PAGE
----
Scottish Ensemble (SE) is thrilled to announce its 2020 autumn/winter season, spanning October to December 2020. Characterised by collaboration and a focus on connection, this new season embraces digital formats and demonstrates the power of music to increase wellbeing.
Founded in 1969, SE has established a reputation as the UK’s leading string orchestra, and is today known for exploring the imaginative and innovative ways in which classical music can be presented and shared. Since the Covid-19 pandemic took hold, this innovation has enabled SE to embrace the digital sphere and present a programme of online collaborations and digitally immersive audience participation pieces.
Despite the challenges faced by all across the arts and culture sector, SE continue to create imaginative, meaningful ways to bring music to people who might not otherwise be able to experience it. This season sees SE turn the reliance on digital from a necessity into an opportunity, as its versatile musicians and team focus on finding a new filmic language for classical music on screen.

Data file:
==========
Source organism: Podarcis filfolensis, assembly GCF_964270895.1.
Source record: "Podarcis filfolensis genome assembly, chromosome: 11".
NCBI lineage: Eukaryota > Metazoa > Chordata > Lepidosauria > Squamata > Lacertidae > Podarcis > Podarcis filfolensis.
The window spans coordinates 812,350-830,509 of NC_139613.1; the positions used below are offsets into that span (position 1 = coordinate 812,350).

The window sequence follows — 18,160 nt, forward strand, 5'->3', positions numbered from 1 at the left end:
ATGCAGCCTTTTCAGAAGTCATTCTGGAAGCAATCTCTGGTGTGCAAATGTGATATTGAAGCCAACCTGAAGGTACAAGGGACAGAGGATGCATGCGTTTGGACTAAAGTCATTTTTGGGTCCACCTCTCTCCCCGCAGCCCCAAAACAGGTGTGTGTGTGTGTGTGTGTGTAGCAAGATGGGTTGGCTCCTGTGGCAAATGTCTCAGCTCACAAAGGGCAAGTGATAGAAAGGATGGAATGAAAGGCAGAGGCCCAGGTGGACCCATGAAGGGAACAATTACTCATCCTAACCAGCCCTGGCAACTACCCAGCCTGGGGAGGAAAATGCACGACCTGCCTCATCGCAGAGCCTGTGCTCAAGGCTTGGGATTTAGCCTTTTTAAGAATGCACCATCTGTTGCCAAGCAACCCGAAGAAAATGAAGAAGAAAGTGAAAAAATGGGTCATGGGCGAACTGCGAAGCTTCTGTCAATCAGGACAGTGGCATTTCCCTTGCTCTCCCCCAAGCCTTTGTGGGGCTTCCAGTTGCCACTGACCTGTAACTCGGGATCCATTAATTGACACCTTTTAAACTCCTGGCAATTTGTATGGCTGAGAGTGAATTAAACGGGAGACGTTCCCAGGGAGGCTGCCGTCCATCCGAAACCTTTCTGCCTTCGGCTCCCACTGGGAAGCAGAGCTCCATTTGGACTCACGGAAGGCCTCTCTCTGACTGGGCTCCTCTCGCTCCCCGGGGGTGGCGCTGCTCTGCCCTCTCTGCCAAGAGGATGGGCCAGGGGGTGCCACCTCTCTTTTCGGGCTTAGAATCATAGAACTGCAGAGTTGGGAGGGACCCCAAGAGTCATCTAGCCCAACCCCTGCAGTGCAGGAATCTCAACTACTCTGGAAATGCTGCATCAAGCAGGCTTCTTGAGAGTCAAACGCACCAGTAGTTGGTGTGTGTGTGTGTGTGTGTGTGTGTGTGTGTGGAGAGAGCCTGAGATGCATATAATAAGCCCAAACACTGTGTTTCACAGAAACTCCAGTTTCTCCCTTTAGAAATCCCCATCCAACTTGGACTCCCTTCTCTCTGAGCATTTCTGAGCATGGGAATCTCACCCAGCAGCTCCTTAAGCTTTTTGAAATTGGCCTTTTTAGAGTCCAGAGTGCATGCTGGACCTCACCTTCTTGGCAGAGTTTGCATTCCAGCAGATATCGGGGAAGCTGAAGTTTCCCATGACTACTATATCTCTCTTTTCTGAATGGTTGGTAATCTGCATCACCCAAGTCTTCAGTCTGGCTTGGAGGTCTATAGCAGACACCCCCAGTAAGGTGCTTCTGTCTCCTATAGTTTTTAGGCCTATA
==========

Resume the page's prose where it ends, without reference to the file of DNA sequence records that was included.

Alongside ground-breaking collaborations with young musicians, established classical music stars, scientific experts, charities and more, SE will also deliver an integrated programme of bespoke participatory events and workshops in partnership with schools and Maggie’s Centres, utilising online tools such as Zoom, that have become part of everyone’s day-to-day communication.
SE Artistic Director Jonathan Morton said:
“In these strange and challenging times, we feel incredibly lucky to be in a position to continue doing what we do, albeit in a slightly different way. Like everyone, we’ve had to adapt to digital and online technologies to an unprecedented extent, but we have always been committed to finding new ways of sharing our music and passion with our audiences and we feel we’ve risen to this particular challenge.
This autumn/winter season is defined by a desire to bring people together, to celebrate our connection with each other, even when we cannot be together physically.